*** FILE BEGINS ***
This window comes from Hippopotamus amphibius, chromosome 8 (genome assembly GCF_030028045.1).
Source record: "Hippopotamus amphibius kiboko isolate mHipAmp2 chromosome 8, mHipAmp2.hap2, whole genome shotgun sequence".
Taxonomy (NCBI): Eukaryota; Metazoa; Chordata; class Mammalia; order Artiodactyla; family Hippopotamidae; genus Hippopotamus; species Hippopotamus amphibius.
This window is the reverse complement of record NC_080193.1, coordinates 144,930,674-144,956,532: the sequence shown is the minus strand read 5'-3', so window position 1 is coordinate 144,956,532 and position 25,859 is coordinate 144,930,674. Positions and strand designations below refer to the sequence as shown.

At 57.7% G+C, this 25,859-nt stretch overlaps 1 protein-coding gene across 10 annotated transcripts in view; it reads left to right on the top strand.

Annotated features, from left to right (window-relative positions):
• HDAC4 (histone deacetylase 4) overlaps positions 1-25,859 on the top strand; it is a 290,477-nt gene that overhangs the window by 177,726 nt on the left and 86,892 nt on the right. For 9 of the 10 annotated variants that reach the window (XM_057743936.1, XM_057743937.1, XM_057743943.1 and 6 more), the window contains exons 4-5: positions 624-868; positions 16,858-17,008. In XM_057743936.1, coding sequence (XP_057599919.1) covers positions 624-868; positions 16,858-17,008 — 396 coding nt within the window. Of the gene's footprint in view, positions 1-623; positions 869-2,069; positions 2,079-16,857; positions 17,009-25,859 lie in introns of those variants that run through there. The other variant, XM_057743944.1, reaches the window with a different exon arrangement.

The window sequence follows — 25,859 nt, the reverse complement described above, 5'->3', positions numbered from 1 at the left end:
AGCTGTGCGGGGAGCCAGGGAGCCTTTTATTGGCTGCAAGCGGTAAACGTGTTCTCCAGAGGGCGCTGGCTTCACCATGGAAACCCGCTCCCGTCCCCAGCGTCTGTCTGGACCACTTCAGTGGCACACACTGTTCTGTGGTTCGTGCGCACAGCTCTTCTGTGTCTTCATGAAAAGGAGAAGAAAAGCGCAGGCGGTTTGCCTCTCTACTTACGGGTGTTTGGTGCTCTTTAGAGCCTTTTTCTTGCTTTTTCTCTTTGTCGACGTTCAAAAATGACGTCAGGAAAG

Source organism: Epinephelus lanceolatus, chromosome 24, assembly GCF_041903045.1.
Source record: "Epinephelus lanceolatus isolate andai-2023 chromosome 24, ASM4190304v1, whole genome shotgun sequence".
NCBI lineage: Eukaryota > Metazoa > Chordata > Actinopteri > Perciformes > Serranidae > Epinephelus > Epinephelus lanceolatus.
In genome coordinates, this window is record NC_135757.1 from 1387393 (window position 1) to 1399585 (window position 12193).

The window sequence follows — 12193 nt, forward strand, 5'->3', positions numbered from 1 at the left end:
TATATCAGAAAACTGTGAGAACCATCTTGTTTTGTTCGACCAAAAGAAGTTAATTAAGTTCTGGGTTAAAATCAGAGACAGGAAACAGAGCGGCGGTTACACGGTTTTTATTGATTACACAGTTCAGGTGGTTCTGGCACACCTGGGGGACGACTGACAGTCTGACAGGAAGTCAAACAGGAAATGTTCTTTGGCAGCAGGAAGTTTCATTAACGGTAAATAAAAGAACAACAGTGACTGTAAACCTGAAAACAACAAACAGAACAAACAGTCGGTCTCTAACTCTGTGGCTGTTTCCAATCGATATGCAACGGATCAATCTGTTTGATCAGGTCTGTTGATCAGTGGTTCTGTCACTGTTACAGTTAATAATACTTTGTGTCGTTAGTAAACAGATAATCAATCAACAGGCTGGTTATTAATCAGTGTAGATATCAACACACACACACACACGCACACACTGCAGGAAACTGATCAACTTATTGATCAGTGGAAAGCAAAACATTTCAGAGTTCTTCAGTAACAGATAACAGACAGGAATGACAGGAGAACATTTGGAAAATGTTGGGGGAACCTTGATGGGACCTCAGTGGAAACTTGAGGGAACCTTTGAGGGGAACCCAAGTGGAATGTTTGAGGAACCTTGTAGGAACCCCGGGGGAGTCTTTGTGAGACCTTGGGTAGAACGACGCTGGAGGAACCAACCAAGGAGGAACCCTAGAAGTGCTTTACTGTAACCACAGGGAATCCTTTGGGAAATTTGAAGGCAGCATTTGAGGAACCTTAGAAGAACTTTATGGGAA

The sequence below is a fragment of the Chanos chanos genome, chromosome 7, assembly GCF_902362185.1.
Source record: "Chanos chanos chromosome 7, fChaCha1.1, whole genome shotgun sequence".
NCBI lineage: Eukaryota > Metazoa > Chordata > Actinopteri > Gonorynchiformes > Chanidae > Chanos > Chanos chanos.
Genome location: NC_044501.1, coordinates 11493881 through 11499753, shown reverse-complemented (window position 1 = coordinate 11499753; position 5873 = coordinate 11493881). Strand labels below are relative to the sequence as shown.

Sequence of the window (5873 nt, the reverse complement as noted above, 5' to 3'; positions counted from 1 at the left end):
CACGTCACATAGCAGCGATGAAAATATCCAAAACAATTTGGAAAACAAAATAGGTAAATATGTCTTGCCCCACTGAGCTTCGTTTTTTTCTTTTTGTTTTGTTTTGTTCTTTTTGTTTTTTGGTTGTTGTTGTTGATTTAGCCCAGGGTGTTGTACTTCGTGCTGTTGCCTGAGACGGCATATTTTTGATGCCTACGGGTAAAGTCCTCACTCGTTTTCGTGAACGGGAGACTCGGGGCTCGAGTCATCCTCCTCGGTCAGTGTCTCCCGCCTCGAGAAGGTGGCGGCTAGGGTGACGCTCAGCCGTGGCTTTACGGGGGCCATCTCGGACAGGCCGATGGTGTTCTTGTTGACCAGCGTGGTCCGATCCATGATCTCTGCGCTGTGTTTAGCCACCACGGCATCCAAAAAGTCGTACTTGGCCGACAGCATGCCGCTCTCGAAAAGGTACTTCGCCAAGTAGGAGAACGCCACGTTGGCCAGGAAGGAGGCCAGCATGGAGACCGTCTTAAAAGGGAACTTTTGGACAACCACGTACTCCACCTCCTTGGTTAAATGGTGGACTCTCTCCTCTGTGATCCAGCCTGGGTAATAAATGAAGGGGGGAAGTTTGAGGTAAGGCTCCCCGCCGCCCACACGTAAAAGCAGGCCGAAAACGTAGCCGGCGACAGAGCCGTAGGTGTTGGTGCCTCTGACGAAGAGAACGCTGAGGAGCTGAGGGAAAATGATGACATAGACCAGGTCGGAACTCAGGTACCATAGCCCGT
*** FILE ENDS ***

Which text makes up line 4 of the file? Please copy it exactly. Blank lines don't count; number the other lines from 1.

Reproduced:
This window is the reverse complement of record NC_080193.1, coordinates 144,930,674-144,956,532: the sequence shown is the minus strand read 5'-3', so window position 1 is coordinate 144,956,532 and position 25,859 is coordinate 144,930,674. Positions and strand designations below refer to the sequence as shown.